By Heidi Price, FNLP - Balanced Health Through Nutrition
During this pandemic it’s easy to feel that much is out of your control. In truth, there are many ways in which we can help ourselves and our loved ones to become more resistant to the impacts of the virus, and help our bodies to withstand the stress of uncertainty that we will be facing for some time to come. Inflammation and immune function are at the core of building up our resilience.
Calming internal inflammation is first on the list of things we CAN do:
Calming your nervous system is second on the list of things we CAN do:
Calming as many lifestyle patterns as you can is third on the list of things we CAN do:
In our current situation, it is important to find things that we DO have control over. This is especially critical when our mental, physical, and spiritual health is at stake.
By: Dee Gorski, L.Ac., Dipl. Ac.
At the time of writing this, the Covid-19 virus is spreading and the news is aflutter with talks of pandemic. The biggest thing we can do to protect ourselves from infection are maintaining basic health practices (ie washing hands and surfaces) and supporting our own immune systems. Below are some simple options to help you strengthen your immune system:
Stress and anxiety destroy your immune system. The more you are investing energy in worrying about getting sick the more likely you are to get sick. Remember to breathe and do the things that help you to relax and find peace in yourself. If you need more help with this, I would recommend getting acupuncture, massage or energy work to help release tension, and your practitioner will likely have more suggestions for how to calm your system.
Preventative Care Services
There is an old “joke” that our medical system is actually practicing sick-care. It’s pretty true, and very important, but what you need in order to avoid getting sick are health-care practitioners; people who are working to increase your health and vitality. Acupuncture, massage and energy work all support your immune system (directly and indirectly) through a variety of methods including de-stressing, increasing circulation of blood and lymph and increasing white blood cell count!
A good exercise routine boosts your endorphins (lowering stress) and increases your vitality. Getting 30-60 minutes of mild cardio 3+ times per week can have significant effects on mood and immunity. Exercise, especially cardio, is excellent at supporting lymph movement (how we flush garbage and infection) and increases the motility of immune cells making your immunity much more efficient.
Vitamin C is best known for being taken when we are sick, but that’s silly. It is an important cofactor for our immune system that needs to be built up and regularly available, not a magic pill (or lozenge as the case may be.) Taking additional Vitamin C, regularly, will strengthen your immunity.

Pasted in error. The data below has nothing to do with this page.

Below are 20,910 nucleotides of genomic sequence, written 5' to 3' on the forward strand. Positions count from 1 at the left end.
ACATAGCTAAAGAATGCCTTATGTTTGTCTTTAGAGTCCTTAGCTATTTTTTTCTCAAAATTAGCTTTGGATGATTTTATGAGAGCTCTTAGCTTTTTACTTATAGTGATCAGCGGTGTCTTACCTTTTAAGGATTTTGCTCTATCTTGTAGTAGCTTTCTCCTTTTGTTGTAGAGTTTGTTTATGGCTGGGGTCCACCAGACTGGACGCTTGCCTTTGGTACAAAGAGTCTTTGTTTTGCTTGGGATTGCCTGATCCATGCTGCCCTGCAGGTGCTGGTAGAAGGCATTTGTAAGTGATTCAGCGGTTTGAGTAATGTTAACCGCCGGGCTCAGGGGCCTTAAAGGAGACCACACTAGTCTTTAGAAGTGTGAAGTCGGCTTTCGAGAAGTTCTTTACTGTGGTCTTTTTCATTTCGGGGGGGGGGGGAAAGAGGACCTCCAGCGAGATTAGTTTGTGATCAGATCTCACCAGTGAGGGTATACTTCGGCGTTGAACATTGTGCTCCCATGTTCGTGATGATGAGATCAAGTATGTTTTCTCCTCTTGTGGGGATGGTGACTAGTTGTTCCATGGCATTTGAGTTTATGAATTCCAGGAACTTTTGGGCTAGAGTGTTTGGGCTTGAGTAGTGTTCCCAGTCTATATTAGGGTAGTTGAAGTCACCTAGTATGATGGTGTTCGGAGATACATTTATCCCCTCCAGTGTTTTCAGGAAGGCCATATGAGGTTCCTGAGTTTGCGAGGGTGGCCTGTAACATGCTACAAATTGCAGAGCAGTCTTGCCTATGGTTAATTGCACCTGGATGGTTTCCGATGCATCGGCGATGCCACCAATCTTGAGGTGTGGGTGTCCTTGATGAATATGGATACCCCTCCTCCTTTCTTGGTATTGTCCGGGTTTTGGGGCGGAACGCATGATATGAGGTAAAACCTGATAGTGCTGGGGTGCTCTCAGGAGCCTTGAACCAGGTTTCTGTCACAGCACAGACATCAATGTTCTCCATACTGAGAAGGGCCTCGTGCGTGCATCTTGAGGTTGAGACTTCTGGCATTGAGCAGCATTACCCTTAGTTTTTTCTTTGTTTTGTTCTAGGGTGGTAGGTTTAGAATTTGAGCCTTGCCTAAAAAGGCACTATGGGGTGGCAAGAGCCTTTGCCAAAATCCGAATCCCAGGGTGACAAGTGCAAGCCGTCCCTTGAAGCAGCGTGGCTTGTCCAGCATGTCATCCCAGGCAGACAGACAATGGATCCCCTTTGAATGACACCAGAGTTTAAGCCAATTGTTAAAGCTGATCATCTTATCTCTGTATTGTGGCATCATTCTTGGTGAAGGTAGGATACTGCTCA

Vitamin D is used by our body to create larger immunoglobulin and is crucial for the immune system in our skin. Whether being used to kill or capture invading cells, an increase of Vitamin D can be a huge help. Usually sold as D-3, taking double the standard dose can be a significant boost. Only take larger doses for small bursts of time to avoid a toxic build up (double for 5 days, standard or off for 2 days or double a month and then a week off, etc.
Vitamin A is actually a family of fats, and should be taken as a blended capsule, not as only Beta Carotene. Like D, Vitamin A is used in our immunity as a larger globule, but in our mucosal linings rather than skin. As with D (and all fatty vitamins), there is risk of toxic build up, so the same guidelines of moderation apply: Double the dosage, but only for a while.
Garlic has some strong antibacterial properties, as well as some mild to moderate antiviral and anti-fungal properties. Any method of garlic ingestion can be good, but raw garlic is the best. Raw garlic contains Allicin, a strong immune booster which converts easily to other compounds in heating and treatment. If you want to make eating a raw clove of garlic easier, try wrapping it in a piece of cheese or bread.
Research has shown that echinacea boosts white blood cell count, though not to a major degree. Easy to find in capsule or tea form, this herb is ubiquitous. Here’s the catch though: to keep effectiveness up, you need to stop taking it. Like the recommendations around Vitamins A and D, consider a 5 days on 2 days off approach, or taking echinacea for 3-4 weeks and stopping for 1 week.
We are honored to be here for you in this critical time. We hope you will let us be your safe haven for building your immune system for many years to come!